Paperback available to order from Amazon POD. (We’re looking for mass-market publishers in India and UK to print and distribute this book so that it becomes more affordable and accessible. If you know someone, hope you’ll pass on the link. Gracias!)

About:

On July 8, 1947, Cyril Radcliffe arrived in India for the first time. He had five weeks and four judges to settle the boundary between the newly independent India and a newborn state of Pakistan. After drawing the “ Radcliffe Line,” the British officer burnt his papers, refused his fee, and left the wounded continent never to set foot on it again. Based on W.H. Auden’s famous poem, “Partition,” this is an illustrated account of the man who oversaw the controversial border settlement which left one million dead and twelve million homeless and permanently displaced.

Why Mithila Review Has Closed Submissions?

Dear reader,

I’m fielding this question a lot these days: When is Mithila Review going to open submissions again? I think there is no way of answering this question without addressing the elephant in the room: Why have we closed submissions?

Two Reasons

1. We’re severely underfunded: http://patreon.com/mithilareview

I can no longer accept work for free without feeling that I’m stealing work and its potential value from our contributors. As an editor and publisher, I know I’m failing to do my job if I can’t pay for the blood, sweat and tears that go into creation of critical and significant works of art, poetry or fiction.

If we meet our Patreon goal, I’ll open submissions soon enough. I want Mithila to be able to acquire and publish the best of speculative fiction and poetry from around the world. If we’re publishing the best work, we need to pay the best rates. If we can’t do that, I don’t think we can attract, nurture or support the best of new and emerging voices in the field.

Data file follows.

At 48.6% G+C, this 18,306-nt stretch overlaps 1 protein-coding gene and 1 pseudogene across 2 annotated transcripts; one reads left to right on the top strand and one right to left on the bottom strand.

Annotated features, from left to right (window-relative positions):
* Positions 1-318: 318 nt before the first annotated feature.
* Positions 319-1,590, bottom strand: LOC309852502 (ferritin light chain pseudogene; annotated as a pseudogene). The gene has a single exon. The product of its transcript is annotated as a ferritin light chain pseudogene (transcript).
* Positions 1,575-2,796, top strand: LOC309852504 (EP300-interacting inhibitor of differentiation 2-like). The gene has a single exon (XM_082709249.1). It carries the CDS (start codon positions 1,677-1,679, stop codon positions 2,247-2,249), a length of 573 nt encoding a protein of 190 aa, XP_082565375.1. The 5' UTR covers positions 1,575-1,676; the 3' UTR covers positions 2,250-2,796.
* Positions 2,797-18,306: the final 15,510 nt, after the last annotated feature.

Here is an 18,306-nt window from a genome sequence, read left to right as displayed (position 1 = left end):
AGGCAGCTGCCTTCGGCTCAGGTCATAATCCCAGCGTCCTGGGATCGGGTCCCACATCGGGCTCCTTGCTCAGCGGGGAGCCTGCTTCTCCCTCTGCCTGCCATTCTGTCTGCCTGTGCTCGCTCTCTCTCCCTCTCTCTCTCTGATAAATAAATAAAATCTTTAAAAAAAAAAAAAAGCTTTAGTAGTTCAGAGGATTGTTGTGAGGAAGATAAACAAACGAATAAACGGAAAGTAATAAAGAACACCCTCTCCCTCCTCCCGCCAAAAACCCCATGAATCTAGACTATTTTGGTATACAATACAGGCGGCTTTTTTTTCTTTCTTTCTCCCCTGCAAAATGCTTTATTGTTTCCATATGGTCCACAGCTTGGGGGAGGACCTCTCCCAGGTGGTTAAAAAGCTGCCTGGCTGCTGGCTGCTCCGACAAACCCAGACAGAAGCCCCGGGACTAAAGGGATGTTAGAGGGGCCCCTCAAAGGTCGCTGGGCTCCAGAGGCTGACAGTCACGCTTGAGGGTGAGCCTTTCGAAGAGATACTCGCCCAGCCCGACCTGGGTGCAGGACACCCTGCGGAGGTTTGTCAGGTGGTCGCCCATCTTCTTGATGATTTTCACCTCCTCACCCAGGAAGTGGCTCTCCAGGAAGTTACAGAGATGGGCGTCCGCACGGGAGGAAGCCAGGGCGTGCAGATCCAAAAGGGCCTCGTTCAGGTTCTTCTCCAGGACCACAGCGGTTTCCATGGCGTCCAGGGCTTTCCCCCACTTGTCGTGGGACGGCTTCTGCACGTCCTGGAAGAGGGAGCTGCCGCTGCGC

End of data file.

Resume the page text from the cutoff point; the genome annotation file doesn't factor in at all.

2. Time is in short supply

Even before we founded Mithila Review in 2015, I’ve had been spending hundreds of hours reading the most diverse SF that I could find online not purely for the sake of pleasure. I’m a young writer, designer, and filmmaker, who grew up in Kathmandu, and lives in New Delhi, with very little exposure to the world of science fiction and fantasy. It took me significant chunks of time, focus and hard work to achieve a few publication credits under my belt, and that meant total concentration. Like my fellow writers, I’ve been doing ten thousand things to be able to find a way to support myself in order to find the time to read and write and film. One of the reasons for doing Mithila Review was to create an opportunity for myself to immerse deeply in the world of science fiction and fantasy. And immerse I did!

After establishing Mithila, I began reading what I would have never read otherwise: the slush pile. It’s not a part of the publishing job that anybody wants—but I’ve been reading and replying to submissions for two years now with occasional help from our coeditors.

So what’s my job like? I select and edit content, design and publish each issue, and it takes hundreds of hours. The running cost of Mithila Review is significant—I don’t know how to compromise on quality of what we publish, and it takes me away from many income-generating opportunities.